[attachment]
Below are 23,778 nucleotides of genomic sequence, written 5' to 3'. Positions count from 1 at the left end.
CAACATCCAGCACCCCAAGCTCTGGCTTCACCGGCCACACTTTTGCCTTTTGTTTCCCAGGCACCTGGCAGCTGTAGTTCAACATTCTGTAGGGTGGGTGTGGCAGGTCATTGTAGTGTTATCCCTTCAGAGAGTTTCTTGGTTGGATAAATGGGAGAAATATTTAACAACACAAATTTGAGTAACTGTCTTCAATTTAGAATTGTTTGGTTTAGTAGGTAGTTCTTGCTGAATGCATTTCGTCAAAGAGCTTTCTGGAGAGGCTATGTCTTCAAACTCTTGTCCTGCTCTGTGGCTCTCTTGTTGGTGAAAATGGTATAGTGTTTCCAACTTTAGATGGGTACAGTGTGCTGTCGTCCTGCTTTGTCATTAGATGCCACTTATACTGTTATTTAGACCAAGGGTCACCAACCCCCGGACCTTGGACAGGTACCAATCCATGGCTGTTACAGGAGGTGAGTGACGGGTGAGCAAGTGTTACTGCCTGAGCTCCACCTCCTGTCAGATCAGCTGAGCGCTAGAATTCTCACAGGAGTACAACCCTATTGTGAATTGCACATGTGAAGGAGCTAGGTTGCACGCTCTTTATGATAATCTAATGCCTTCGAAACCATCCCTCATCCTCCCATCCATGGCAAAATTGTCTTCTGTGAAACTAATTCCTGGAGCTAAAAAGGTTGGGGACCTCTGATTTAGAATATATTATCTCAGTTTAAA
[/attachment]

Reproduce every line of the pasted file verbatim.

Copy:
Below are 23,778 nucleotides of genomic sequence, written 5' to 3'. Positions count from 1 at the left end.
CAACATCCAGCACCCCAAGCTCTGGCTTCACCGGCCACACTTTTGCCTTTTGTTTCCCAGGCACCTGGCAGCTGTAGTTCAACATTCTGTAGGGTGGGTGTGGCAGGTCATTGTAGTGTTATCCCTTCAGAGAGTTTCTTGGTTGGATAAATGGGAGAAATATTTAACAACACAAATTTGAGTAACTGTCTTCAATTTAGAATTGTTTGGTTTAGTAGGTAGTTCTTGCTGAATGCATTTCGTCAAAGAGCTTTCTGGAGAGGCTATGTCTTCAAACTCTTGTCCTGCTCTGTGGCTCTCTTGTTGGTGAAAATGGTATAGTGTTTCCAACTTTAGATGGGTACAGTGTGCTGTCGTCCTGCTTTGTCATTAGATGCCACTTATACTGTTATTTAGACCAAGGGTCACCAACCCCCGGACCTTGGACAGGTACCAATCCATGGCTGTTACAGGAGGTGAGTGACGGGTGAGCAAGTGTTACTGCCTGAGCTCCACCTCCTGTCAGATCAGCTGAGCGCTAGAATTCTCACAGGAGTACAACCCTATTGTGAATTGCACATGTGAAGGAGCTAGGTTGCACGCTCTTTATGATAATCTAATGCCTTCGAAACCATCCCTCATCCTCCCATCCATGGCAAAATTGTCTTCTGTGAAACTAATTCCTGGAGCTAAAAAGGTTGGGGACCTCTGATTTAGAATATATTATCTCAGTTTAAA